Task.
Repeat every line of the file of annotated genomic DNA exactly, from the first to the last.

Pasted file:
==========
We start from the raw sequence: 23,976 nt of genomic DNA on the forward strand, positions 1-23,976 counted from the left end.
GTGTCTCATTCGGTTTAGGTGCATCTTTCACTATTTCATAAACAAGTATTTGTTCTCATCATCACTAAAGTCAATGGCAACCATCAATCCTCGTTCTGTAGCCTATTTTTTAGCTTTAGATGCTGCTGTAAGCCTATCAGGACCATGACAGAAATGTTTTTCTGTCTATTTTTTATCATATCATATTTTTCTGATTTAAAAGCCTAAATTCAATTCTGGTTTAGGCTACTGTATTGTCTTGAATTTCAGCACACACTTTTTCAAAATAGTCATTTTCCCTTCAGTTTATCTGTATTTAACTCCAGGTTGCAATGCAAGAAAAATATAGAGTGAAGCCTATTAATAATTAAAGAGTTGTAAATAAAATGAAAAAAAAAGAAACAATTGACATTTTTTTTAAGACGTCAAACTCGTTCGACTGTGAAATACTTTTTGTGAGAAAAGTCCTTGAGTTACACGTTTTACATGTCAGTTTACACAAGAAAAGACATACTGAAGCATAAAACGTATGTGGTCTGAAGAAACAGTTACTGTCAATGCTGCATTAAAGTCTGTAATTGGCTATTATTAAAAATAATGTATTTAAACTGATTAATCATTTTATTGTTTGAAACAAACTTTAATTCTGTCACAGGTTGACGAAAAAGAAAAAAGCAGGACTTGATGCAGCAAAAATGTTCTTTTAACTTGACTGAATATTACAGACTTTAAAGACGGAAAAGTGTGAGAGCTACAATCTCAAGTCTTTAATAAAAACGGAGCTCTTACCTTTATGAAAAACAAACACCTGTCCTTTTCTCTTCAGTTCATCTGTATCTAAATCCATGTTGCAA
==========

We start from the raw sequence: 23,976 nt of genomic DNA on the forward strand, positions 1-23,976 counted from the left end.
GTGTCTCATTCGGTTTAGGTGCATCTTTCACTATTTCATAAACAAGTATTTGTTCTCATCATCACTAAAGTCAATGGCAACCATCAATCCTCGTTCTGTAGCCTATTTTTTAGCTTTAGATGCTGCTGTAAGCCTATCAGGACCATGACAGAAATGTTTTTCTGTCTATTTTTTATCATATCATATTTTTCTGATTTAAAAGCCTAAATTCAATTCTGGTTTAGGCTACTGTATTGTCTTGAATTTCAGCACACACTTTTTCAAAATAGTCATTTTCCCTTCAGTTTATCTGTATTTAACTCCAGGTTGCAATGCAAGAAAAATATAGAGTGAAGCCTATTAATAATTAAAGAGTTGTAAATAAAATGAAAAAAAAAGAAACAATTGACATTTTTTTTAAGACGTCAAACTCGTTCGACTGTGAAATACTTTTTGTGAGAAAAGTCCTTGAGTTACACGTTTTACATGTCAGTTTACACAAGAAAAGACATACTGAAGCATAAAACGTATGTGGTCTGAAGAAACAGTTACTGTCAATGCTGCATTAAAGTCTGTAATTGGCTATTATTAAAAATAATGTATTTAAACTGATTAATCATTTTATTGTTTGAAACAAACTTTAATTCTGTCACAGGTTGACGAAAAAGAAAAAAGCAGGACTTGATGCAGCAAAAATGTTCTTTTAACTTGACTGAATATTACAGACTTTAAAGACGGAAAAGTGTGAGAGCTACAATCTCAAGTCTTTAATAAAAACGGAGCTCTTACCTTTATGAAAAACAAACACCTGTCCTTTTCTCTTCAGTTCATCTGTATCTAAATCCATGTTGCAA